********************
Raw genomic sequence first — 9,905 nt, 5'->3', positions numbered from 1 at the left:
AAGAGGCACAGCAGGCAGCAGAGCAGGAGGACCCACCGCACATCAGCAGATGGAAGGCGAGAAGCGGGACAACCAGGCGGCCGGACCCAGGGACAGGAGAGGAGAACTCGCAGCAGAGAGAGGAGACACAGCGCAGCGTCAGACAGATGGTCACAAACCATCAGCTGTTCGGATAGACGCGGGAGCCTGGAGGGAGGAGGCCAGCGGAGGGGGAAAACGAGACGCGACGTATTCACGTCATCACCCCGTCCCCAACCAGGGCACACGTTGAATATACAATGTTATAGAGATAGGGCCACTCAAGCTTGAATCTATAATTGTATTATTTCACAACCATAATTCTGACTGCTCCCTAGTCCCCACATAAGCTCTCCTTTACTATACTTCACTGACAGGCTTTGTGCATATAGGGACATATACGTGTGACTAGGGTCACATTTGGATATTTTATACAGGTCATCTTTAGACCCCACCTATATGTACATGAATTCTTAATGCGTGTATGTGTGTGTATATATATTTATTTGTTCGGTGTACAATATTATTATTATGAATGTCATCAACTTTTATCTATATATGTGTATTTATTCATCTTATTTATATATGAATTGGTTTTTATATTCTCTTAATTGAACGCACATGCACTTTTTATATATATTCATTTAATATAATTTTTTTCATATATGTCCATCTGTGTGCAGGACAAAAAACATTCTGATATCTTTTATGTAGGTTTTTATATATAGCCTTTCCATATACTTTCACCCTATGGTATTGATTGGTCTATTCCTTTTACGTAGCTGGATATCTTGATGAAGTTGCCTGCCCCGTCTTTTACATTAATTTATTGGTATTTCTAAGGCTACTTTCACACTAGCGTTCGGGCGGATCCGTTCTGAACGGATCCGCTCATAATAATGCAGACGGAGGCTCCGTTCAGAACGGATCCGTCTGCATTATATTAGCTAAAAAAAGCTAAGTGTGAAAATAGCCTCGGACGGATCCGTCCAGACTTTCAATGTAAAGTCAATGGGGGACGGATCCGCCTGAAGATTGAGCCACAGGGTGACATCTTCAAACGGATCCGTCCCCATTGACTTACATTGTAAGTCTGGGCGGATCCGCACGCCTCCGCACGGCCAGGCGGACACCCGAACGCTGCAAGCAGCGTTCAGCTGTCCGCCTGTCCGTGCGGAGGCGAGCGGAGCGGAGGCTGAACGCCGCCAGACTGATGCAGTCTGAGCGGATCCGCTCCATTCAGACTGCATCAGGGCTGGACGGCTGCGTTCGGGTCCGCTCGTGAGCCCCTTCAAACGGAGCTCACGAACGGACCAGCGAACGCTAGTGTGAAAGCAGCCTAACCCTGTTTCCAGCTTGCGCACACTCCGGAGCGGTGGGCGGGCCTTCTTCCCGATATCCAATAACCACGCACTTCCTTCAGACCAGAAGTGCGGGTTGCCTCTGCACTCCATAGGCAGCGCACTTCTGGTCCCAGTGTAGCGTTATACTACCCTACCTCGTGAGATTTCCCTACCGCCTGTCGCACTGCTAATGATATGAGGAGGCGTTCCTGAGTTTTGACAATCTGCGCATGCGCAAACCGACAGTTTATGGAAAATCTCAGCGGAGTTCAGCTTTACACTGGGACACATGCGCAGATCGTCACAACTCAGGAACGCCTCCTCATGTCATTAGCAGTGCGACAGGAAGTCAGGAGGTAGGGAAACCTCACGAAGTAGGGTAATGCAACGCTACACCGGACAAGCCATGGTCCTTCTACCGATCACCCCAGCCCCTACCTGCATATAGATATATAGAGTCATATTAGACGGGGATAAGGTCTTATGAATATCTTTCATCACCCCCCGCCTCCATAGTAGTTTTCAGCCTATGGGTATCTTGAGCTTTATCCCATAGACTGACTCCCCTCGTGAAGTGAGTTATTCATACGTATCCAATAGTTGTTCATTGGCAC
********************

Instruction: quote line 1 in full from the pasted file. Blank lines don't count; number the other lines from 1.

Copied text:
Raw genomic sequence first — 9,905 nt, 5'->3', positions numbered from 1 at the left: